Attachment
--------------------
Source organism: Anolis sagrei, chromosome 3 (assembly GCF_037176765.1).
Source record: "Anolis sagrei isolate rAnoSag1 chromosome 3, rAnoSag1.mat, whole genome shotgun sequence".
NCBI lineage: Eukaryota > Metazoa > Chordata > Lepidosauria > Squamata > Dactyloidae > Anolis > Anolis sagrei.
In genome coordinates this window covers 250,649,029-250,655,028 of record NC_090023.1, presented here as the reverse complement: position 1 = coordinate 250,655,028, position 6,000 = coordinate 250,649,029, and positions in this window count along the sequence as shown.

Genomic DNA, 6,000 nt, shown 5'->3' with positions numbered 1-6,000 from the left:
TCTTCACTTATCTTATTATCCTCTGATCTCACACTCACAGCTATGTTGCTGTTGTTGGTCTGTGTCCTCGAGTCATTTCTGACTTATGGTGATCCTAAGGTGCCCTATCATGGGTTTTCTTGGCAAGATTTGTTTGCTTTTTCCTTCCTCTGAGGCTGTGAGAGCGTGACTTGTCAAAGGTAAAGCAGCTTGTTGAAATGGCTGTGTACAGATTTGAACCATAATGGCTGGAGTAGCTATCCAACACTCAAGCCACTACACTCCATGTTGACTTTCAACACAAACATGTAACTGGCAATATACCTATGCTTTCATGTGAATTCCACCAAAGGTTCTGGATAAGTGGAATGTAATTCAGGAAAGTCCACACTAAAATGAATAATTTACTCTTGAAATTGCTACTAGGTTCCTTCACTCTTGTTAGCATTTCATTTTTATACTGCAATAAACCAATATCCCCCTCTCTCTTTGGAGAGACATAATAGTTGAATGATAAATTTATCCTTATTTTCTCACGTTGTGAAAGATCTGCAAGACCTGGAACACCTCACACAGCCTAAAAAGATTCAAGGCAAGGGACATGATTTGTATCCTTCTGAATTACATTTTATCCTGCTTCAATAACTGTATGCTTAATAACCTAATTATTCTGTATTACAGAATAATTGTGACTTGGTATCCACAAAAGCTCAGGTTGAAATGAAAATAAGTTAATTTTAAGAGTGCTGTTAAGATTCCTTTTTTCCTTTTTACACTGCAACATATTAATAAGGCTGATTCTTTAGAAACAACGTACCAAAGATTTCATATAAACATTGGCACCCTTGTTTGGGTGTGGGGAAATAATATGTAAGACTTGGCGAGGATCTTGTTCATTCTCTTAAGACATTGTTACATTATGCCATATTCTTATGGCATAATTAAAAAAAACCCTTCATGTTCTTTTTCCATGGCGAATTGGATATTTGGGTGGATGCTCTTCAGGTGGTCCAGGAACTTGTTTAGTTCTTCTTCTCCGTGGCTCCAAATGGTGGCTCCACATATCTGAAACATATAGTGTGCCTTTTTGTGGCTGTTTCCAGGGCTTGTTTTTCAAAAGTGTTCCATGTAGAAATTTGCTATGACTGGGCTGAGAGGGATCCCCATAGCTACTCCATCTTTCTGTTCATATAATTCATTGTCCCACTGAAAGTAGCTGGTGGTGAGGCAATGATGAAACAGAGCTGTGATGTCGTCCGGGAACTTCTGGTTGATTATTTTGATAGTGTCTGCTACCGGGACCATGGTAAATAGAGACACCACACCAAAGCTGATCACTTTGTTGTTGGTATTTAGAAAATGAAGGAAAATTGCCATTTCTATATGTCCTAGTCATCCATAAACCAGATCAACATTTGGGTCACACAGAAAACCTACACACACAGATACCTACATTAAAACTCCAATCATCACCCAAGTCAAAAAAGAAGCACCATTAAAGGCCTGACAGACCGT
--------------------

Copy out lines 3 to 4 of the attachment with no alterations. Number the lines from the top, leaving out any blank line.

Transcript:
NCBI lineage: Eukaryota > Metazoa > Chordata > Lepidosauria > Squamata > Dactyloidae > Anolis > Anolis sagrei.
In genome coordinates this window covers 250,649,029-250,655,028 of record NC_090023.1, presented here as the reverse complement: position 1 = coordinate 250,655,028, position 6,000 = coordinate 250,649,029, and positions in this window count along the sequence as shown.